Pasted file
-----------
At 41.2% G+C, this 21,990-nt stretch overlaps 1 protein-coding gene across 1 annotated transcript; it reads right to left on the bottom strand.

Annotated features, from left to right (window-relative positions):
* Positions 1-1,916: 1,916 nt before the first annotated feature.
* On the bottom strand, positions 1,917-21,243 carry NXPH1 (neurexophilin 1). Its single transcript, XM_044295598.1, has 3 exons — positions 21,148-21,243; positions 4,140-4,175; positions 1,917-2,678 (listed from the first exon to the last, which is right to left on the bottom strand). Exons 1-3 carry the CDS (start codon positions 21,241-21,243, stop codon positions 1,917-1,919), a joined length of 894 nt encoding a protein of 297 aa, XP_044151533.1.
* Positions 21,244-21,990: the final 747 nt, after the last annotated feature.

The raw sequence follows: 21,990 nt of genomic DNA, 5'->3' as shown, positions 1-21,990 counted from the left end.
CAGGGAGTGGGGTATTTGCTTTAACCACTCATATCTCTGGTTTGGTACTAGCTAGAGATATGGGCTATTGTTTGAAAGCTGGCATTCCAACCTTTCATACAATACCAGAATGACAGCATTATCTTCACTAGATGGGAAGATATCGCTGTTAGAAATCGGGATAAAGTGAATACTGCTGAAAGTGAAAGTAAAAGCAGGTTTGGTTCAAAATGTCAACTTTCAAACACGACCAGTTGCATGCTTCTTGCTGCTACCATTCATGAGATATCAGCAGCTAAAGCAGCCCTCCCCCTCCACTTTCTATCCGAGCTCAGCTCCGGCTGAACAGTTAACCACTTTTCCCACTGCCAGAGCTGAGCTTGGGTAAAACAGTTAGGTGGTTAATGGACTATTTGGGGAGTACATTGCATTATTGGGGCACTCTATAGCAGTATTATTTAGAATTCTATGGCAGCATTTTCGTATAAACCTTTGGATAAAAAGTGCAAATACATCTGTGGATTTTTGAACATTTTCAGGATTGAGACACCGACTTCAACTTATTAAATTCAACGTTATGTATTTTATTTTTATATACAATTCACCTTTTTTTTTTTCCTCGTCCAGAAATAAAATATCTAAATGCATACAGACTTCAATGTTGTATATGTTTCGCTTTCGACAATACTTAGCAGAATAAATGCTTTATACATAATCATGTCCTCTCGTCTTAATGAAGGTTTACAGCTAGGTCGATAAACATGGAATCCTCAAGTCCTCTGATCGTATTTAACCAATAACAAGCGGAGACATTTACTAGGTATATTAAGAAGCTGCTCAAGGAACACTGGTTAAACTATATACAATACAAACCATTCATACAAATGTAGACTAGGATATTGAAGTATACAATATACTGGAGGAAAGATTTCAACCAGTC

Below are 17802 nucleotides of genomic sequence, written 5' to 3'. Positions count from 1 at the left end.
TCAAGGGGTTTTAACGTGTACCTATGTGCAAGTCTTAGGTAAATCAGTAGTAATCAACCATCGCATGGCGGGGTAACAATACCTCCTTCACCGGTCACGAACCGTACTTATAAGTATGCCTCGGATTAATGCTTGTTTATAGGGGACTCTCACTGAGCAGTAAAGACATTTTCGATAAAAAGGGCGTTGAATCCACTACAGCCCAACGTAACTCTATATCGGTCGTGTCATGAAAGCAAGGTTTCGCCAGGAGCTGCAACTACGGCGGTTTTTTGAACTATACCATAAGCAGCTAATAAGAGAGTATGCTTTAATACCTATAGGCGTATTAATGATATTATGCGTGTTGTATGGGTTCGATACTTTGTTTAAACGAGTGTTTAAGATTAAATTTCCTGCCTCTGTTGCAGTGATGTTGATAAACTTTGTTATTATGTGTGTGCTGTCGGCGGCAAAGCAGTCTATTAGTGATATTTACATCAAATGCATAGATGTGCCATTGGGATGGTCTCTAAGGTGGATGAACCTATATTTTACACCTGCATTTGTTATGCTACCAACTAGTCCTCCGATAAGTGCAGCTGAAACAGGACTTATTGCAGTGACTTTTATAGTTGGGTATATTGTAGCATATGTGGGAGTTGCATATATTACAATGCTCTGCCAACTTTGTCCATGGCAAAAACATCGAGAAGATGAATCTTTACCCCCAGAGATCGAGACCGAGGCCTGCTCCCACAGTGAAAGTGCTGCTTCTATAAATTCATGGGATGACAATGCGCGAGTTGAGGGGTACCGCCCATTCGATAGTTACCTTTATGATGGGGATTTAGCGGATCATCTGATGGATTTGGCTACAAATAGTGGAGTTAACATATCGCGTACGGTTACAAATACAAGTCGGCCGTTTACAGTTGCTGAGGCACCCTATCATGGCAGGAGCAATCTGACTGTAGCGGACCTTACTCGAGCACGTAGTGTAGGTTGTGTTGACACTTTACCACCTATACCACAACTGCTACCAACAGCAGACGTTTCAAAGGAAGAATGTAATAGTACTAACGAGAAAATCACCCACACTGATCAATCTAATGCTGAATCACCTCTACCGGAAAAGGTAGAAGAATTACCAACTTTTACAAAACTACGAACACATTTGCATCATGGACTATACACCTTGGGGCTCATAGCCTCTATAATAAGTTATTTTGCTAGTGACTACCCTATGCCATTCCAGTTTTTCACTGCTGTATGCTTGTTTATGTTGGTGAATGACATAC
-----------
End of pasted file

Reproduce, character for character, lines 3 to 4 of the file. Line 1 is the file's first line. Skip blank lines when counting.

* Positions 1-1,916: 1,916 nt before the first annotated feature.
* On the bottom strand, positions 1,917-21,243 carry NXPH1 (neurexophilin 1). Its single transcript, XM_044295598.1, has 3 exons — positions 21,148-21,243; positions 4,140-4,175; positions 1,917-2,678 (listed from the first exon to the last, which is right to left on the bottom strand). Exons 1-3 carry the CDS (start codon positions 21,241-21,243, stop codon positions 1,917-1,919), a joined length of 894 nt encoding a protein of 297 aa, XP_044151533.1.